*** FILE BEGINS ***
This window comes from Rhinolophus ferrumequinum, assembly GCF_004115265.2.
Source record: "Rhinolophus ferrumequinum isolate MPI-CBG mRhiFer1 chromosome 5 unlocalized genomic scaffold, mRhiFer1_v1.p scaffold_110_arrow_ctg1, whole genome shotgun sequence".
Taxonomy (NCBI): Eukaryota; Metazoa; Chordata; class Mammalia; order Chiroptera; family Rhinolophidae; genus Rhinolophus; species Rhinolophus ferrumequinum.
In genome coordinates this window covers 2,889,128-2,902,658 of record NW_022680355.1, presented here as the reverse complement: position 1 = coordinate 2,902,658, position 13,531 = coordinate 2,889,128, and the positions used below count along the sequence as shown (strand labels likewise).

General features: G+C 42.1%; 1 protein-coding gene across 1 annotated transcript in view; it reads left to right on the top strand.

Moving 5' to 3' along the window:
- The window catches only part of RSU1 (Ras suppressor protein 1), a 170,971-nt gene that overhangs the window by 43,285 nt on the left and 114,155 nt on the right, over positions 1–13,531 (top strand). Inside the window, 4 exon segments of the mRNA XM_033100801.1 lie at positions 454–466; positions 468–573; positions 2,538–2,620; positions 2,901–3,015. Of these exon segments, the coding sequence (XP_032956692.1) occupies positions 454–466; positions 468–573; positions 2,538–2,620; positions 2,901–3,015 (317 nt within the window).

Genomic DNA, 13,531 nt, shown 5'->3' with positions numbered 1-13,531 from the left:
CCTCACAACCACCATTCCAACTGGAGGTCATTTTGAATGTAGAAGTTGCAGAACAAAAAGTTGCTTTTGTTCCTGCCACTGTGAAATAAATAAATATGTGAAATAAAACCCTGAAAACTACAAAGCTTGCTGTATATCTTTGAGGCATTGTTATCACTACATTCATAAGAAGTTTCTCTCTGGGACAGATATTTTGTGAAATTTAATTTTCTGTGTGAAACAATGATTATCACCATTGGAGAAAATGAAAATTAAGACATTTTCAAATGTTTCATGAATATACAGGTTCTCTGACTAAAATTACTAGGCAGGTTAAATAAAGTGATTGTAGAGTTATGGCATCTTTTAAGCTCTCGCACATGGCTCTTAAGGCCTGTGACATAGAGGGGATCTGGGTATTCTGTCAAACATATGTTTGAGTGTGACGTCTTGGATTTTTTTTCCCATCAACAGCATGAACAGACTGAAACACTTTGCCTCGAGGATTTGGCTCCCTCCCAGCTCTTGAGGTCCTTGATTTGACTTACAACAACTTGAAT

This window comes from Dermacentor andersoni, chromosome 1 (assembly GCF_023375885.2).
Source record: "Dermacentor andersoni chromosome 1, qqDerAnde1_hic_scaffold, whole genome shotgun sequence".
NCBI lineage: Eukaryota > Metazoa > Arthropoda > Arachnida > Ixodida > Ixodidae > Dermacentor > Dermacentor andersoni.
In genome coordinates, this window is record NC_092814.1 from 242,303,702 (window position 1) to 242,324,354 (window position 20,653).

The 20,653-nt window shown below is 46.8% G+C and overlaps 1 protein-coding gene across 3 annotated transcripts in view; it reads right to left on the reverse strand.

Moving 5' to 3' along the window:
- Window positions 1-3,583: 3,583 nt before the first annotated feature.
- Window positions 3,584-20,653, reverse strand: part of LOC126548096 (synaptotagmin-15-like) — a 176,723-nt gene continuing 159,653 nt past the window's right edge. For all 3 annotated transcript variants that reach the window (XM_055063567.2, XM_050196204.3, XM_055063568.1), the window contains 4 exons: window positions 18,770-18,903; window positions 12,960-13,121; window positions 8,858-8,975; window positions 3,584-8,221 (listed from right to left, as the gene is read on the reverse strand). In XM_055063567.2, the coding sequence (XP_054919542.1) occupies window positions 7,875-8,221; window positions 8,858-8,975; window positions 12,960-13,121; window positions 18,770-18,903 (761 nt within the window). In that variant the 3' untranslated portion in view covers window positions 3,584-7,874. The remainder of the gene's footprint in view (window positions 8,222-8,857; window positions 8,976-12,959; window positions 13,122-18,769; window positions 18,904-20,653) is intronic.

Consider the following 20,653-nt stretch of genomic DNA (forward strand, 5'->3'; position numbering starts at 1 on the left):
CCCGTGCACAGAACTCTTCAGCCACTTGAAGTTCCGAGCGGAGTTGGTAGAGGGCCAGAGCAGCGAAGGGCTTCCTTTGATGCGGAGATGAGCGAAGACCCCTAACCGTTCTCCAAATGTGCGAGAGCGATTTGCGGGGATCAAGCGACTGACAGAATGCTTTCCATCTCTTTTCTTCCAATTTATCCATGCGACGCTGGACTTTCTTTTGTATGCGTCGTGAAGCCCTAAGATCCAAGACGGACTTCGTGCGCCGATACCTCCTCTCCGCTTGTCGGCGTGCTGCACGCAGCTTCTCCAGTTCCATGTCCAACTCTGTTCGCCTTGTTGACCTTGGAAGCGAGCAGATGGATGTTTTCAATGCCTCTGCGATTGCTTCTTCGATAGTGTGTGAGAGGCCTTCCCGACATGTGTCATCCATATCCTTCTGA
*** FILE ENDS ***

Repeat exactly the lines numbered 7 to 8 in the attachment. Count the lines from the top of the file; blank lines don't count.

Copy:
- The window catches only part of RSU1 (Ras suppressor protein 1), a 170,971-nt gene that overhangs the window by 43,285 nt on the left and 114,155 nt on the right, over positions 1–13,531 (top strand). Inside the window, 4 exon segments of the mRNA XM_033100801.1 lie at positions 454–466; positions 468–573; positions 2,538–2,620; positions 2,901–3,015. Of these exon segments, the coding sequence (XP_032956692.1) occupies positions 454–466; positions 468–573; positions 2,538–2,620; positions 2,901–3,015 (317 nt within the window).

Genomic DNA, 13,531 nt, shown 5'->3' with positions numbered 1-13,531 from the left: